Digging into the past, reveals forgotten neighborhood history. For example, how many people know that Gary Rossington, a founding member of Southern Rock group Lynyrd Skynyrd, grew up on Stimson Street or that serial killer Ottis Toole burned down his mother’s house at 708 Day Street following her death in 1981. How about the 1964 KKK bombing of six-year-old Donal Godfrey’s house on Gilmore Street for the crime of integrating Lackawanna Elementary or that Jacksonville’s first woman architect, Henrietta Dozier designed at least six houses on the 4500 block of French Street? In order to plan for the future and better understand the present, one should first attempt to uncover the past.

The story of what would become Murray Hill dates back to 1815, when Robert Hutchinson was granted 150 acres along the St. Johns River to establish a plantation. By 1836, William McKay owned what had grown to become a 500 acre property called Magnolia Plantation. At Magnolia, 50 enslaved cultivated the land, producing sea island cotton.

In 1850, the plantation was acquired by Elias Jaudon. Producing cotton, sugar cane, sweet potatoes, corn, sheep and cattle, Jaudon expanded the plantation into an operation covering more than 1,000 acres of land. In 1838, Jaudon and Peggy (enslaved by Jaudon) became charter members of Baptist denomination in Jacksonville. That congregation would later become The Bethel Church and the First Baptist Church in Downtown Jacksonville. Jaudon’s Magnolia Plantation was sold in 1871, becoming several truck farms during the late 19th century.

Of interesting note, the property lines of these 19th century tracts would shape the street grid of the community that survives today. Post, Plymouth, Nelson Street, and McDuff Avenue are all examples of streets that run on property lines that predate the City of Jacksonville and the State of Florida.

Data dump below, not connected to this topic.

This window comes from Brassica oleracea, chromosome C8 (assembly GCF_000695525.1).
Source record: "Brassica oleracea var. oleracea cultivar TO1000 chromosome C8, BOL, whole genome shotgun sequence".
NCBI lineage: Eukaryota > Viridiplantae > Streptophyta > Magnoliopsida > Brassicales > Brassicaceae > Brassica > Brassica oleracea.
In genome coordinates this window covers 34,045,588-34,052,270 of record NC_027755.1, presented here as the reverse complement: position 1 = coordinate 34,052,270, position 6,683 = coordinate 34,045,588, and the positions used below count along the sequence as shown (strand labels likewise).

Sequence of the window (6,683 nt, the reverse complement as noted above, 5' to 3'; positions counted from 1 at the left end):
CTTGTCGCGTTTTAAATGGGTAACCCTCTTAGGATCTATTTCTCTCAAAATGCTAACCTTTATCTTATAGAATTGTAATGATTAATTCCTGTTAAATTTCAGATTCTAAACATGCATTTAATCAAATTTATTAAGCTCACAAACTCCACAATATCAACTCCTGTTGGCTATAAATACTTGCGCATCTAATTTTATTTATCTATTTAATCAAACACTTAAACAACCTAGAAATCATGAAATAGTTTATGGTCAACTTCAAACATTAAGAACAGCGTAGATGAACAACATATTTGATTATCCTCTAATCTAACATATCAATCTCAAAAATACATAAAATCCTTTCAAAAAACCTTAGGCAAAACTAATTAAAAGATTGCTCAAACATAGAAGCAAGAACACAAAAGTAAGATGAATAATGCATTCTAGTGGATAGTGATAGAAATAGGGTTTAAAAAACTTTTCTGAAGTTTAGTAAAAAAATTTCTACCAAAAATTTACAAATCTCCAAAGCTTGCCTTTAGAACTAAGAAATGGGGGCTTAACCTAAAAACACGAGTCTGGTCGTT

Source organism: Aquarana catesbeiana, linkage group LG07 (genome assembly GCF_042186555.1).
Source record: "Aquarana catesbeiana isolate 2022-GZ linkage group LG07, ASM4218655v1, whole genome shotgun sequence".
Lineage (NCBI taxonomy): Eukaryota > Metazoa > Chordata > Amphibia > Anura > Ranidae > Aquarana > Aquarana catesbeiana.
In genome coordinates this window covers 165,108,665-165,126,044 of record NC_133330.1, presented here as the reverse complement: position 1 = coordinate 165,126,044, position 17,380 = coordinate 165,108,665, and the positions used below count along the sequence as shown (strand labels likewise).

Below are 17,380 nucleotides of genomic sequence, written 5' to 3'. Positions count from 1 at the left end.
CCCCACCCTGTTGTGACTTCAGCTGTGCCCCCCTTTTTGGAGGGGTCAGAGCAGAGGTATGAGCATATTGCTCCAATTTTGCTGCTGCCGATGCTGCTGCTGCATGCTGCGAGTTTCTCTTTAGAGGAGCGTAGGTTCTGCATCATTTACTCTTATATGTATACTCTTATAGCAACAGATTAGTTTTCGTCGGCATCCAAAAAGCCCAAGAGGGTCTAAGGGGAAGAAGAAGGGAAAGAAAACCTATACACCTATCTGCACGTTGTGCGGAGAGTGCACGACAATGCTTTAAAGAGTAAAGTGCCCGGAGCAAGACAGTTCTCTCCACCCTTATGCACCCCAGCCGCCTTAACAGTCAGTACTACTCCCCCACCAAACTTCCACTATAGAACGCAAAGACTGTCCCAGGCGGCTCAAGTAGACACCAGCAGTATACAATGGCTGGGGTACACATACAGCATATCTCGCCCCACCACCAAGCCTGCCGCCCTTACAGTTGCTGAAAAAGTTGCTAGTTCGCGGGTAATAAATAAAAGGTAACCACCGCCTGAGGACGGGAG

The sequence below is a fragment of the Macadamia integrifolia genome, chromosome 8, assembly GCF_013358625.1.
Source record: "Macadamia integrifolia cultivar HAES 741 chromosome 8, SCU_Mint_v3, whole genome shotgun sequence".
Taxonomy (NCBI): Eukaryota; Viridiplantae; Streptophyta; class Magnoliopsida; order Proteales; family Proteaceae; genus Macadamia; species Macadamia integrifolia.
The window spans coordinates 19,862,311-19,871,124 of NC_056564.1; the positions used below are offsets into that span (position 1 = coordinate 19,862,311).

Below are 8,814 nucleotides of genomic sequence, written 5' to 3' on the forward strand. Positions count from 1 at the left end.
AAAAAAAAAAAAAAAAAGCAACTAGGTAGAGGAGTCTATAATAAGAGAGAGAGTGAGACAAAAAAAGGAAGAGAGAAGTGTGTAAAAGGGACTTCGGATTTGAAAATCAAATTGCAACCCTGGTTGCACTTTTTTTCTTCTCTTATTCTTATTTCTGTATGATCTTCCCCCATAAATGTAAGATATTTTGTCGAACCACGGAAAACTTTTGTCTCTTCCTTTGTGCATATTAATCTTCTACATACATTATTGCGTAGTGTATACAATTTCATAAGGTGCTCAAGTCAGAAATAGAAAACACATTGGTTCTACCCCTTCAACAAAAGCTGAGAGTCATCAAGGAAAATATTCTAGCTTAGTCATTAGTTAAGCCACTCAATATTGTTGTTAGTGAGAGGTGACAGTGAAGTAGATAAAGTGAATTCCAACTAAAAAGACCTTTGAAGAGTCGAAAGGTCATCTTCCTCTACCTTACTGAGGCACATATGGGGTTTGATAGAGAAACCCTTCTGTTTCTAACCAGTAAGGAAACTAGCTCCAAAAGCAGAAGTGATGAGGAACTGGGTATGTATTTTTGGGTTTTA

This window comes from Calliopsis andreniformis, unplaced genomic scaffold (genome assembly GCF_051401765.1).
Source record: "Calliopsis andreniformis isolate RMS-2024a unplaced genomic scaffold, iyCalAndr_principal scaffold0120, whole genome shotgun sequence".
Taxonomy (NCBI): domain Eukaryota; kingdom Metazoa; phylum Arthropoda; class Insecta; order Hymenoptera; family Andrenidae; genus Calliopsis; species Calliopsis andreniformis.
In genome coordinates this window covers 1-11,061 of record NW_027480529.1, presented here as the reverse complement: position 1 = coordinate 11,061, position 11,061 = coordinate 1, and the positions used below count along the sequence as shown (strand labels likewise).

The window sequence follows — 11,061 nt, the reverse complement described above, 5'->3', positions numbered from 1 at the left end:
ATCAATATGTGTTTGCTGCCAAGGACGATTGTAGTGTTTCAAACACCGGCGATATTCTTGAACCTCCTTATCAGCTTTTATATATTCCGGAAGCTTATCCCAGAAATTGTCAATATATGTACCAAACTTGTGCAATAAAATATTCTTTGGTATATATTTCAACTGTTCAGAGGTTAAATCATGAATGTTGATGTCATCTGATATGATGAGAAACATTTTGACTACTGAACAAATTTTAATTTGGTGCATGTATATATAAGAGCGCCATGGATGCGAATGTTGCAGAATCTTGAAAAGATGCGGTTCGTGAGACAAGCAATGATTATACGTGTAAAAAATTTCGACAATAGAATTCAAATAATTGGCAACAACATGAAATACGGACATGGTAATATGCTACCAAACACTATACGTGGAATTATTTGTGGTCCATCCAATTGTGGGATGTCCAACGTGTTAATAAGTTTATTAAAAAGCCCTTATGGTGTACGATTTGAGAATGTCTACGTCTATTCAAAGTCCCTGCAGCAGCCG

In March 1884, the Jacksonville, Tampa and Key West Railway was completed between Jacksonville and Palatka. In 1899, it became a part of Henry B. Plant’s Plant System. Plant, who started Jacksonville’s first streetcar line in 1880, was the railroad tycoon responsible for connecting Jacksonville to the north by railroad, enabling the city to become a Gilded Era tourist resort destination. This railroad would bring an end to the steamboat era along the St. Johns River. However, it would spur new development along its path.

In 1884, a group of northern investors led by James Randall Challen of Cincinnati, OH, William Harksheimer and Union veteran Colonel John Talbott, acquired a portion of the old Jaudon Plantation. A year later, this strip of land, stretching from the river to Black Creek Road (Lenox Avenue) and divided by the new railroad line, was platted as the Edgewood Subdivision. Despite being marketed to northern visitors seeking to take advantage of Florida’s mild winters, growth did not take off immediately. By 1896, all unsold lots had been acquired by the Jacksonville Suburban Land Company, led by former Edgewood Association Trustee William B. Owen, A.B. Campbell, B.F. Manier Jr.

Edgewood’s fortunes changed as a result of the Great Fire of 1901. The resulting rebuilding effort, led to massive population growth north and west of the city. In December 1906, the Jacksonville Suburban Land Company conveyed the northern portion of Edgewood to the Murray Hill Land Company led by Walter C. Brobston. A few months later, Brobston replatted this former section of Edgewood as Murray Hill Heights. By the end of 1907, more than half of the development’s lots had been sold for $1,500 each. Located adjacent to the industrialized suburb of Lackawanna, developers marketed Murray Hill as the perfect place to reside for the 1,000 workers employed at the Seaboard Air Line Railway’s locomotive shops near McDuff Avenue.

In 1913, the Florida Military Academy was constructed in Murray Hill. In 1914, a streetcar line was extended to the neighborhood to connect the academy with Downtown Jacksonville. In 1916, Murray Hill was incorporated as its own town with Hugh Lauder serving as its first mayor. At the time, the Town of Murray Hill was bounded by Fishweir Creek, Lenox Avenue, Gilmore, Nelson and Kingsbury streets. Edgewood Village, also known as the First Block, rapidly developed over the next decade along the streetcar route, eventually serving as a commercial district for both Murray Hill and Telfair Stockton’s deed restricted Avondale subdivision which abutted the district to the south.